Whaleyville not getting trashed soon

Published 12:00 am Thursday, May 5, 2005

Expect Suffolk City Councilman Curtis R. Milteer Sr. to talk trash – at least twice a month.

The Whaleyville councilman has vowed to continue his vocal crusade to bring automated trash collection to his rural district by raising the issue at every council meeting until it happens.

&uot;The trash cans in the southern part of the city have not been delivered,&uot; Milteer said. &uot;We think it is past due…and that the city needs to be fair and equitable.

Email newsletter signup

&uot;I am going to continue voicing that concern until those cans are delivered. The citizens deserve nothing less.&uot;

As things stand, it will be at least the spring of 2006 before automated trash service rolls into downtown Whaleyville, said Assistant Public Works Director Wesley King. He is overseeing the expansion of the automated service.

The city, which introduced automated collection in the more urban parts of the city about two years ago, is phasing in funding to complete citywide automation over the next three years, King said.

The proposed 2006 operating budget includes funding for two additional automated trash disposal trucks, he said. Those trucks will be used to provide pickup service in Holland and Whaleyville and several subdivisions in northern Suffolk.

The decision of which communities received automated pickup first boiled down to getting the biggest bang for city’s buck, said King.

&uot;It was all economics,&uot; King said. &uot;To make the automated program pay for itself, we had to start with the areas with the highest density of housing.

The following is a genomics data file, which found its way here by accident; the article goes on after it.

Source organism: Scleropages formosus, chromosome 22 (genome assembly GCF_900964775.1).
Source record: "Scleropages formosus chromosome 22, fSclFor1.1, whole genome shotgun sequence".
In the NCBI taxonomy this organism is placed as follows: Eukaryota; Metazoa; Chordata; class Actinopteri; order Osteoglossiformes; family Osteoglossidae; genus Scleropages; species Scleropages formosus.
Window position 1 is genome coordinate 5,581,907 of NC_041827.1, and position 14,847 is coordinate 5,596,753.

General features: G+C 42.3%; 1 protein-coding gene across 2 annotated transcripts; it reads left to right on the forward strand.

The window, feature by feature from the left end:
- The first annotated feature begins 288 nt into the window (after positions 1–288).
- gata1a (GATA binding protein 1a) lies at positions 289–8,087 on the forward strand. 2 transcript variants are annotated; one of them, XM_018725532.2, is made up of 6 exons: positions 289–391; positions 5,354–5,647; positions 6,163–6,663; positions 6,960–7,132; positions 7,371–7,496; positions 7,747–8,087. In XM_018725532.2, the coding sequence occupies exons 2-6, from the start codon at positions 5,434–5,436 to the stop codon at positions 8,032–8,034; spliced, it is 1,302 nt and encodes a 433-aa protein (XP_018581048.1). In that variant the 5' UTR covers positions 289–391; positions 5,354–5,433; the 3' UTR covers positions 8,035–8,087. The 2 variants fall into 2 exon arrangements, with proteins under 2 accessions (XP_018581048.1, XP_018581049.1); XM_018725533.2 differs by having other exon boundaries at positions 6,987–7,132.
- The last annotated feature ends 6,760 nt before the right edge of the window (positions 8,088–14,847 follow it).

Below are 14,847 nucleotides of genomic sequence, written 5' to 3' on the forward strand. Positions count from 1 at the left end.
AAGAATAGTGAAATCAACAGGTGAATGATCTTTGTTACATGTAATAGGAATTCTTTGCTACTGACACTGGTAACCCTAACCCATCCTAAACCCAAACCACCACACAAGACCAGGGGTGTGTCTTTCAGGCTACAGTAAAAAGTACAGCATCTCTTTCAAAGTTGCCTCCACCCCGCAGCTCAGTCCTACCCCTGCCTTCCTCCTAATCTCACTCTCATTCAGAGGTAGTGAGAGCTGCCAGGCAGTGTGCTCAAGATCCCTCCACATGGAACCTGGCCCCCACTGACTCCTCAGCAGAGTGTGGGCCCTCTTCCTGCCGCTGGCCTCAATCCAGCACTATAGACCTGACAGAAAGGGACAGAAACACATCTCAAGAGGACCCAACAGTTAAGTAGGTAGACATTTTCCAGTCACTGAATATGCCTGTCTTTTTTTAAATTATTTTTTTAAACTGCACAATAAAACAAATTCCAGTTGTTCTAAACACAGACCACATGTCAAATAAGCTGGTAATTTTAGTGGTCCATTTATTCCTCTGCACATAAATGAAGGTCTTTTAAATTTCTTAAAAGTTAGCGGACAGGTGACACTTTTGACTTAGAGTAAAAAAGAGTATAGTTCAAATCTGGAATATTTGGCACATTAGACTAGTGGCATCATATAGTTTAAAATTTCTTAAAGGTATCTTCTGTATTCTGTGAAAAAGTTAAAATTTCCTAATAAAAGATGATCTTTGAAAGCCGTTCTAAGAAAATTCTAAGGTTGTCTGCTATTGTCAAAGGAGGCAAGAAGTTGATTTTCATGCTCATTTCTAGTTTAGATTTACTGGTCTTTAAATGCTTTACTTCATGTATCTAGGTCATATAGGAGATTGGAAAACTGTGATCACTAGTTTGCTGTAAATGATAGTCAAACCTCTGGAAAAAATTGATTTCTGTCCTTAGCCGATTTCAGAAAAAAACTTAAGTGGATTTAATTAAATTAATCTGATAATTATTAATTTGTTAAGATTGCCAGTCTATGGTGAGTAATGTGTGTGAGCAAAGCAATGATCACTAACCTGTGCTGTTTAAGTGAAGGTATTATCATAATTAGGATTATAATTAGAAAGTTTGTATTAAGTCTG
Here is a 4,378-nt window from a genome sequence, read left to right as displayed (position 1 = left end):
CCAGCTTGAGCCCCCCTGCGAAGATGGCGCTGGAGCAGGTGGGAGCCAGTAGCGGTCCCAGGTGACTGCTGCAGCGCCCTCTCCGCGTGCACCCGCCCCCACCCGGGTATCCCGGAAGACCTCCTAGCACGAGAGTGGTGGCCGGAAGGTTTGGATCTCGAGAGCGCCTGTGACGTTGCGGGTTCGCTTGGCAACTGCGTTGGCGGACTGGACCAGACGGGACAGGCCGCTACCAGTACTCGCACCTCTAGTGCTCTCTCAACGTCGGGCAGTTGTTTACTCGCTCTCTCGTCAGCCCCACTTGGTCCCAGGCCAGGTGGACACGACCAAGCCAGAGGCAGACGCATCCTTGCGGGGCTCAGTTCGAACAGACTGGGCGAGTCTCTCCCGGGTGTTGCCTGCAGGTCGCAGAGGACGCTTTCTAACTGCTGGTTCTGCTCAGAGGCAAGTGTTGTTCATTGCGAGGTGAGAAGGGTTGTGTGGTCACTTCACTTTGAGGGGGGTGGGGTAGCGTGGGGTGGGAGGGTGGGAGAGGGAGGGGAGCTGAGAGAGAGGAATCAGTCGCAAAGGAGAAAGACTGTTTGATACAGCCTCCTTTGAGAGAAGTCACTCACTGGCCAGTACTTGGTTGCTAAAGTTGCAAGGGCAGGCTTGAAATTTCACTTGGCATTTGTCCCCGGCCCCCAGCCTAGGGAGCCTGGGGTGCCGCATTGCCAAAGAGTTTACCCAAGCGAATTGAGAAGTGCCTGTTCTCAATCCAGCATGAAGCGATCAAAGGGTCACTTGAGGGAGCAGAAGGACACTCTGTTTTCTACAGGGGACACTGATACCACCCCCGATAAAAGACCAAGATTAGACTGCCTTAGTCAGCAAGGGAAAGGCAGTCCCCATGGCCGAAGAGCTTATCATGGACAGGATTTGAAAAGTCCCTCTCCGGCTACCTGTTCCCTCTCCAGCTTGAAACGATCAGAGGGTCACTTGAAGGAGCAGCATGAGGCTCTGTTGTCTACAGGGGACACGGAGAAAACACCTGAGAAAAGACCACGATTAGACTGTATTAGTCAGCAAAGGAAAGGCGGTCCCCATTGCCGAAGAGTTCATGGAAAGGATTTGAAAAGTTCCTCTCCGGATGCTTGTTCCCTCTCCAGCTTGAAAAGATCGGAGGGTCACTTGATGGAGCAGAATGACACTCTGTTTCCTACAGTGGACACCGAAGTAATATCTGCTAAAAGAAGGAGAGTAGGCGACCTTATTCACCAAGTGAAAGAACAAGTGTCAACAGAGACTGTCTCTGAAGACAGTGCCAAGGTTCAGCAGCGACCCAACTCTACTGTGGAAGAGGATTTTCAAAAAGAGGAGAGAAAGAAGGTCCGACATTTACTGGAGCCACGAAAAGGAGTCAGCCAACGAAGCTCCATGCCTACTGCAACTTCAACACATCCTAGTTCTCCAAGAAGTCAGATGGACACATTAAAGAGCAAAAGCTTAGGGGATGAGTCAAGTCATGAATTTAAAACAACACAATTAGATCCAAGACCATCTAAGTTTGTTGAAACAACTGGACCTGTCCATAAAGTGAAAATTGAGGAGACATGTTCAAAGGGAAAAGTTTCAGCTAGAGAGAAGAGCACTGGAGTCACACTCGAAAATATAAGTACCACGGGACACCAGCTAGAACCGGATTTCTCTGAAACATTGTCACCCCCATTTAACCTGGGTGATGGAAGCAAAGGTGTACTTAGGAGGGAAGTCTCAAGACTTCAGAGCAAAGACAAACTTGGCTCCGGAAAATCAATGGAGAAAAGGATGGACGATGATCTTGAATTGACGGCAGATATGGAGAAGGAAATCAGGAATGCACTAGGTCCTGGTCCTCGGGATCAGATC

&uot;The efficiency is not as high is outlying rural areas because the houses are more sparse.&uot;

The one exception is along the city’s high-speed corridors – U.S. routes 460, 58 and 13 – where city garbage trucks have been involved in several serious collisions in recent months, King said.

Luckily, the city employees who work on the manual trucks have escaped any serious injury, he said. But the people driving the vehicles involved in the collisions often suffer serious injuries.

In reality, automated collection is only available in about 20 percent of the city’s 430 square miles, said King. But by hitting the densest areas first, he estimated than 70 percent of the city’s population is receiving automated pickup.

Whatever the details, Whaleyville residents says they still want the big green trash cans that the city distributes free in communities receiving automated service.

Ella Benson, who recently moved to Clover Lane from Chesapeake, was surprised to find that automated collection wasn’t provided in her new home.

&uot;Everybody is Chesapeake has it,&uot; she said. &uot;I really didn’t think about it until I got out here.

&uot;It really doesn’t matter but it would be kind of nice to have one big can that I put everything in and wheel out to the road once a week.&uot;

Mike Griffin, a Whaleyville Boulevard resident who began receiving automated service three weeks ago, has found pros and cons to the service.

&uot;It’s kind of aggravating when you have so much trash that the can is full and the leftover has to wait until the next week,&uot; he said.

&uot;But those of in the southern part of the city don’t always seem to get the same privileges at the same time as those in northern area,&uot; he said. &uot;We always get left out.&uot;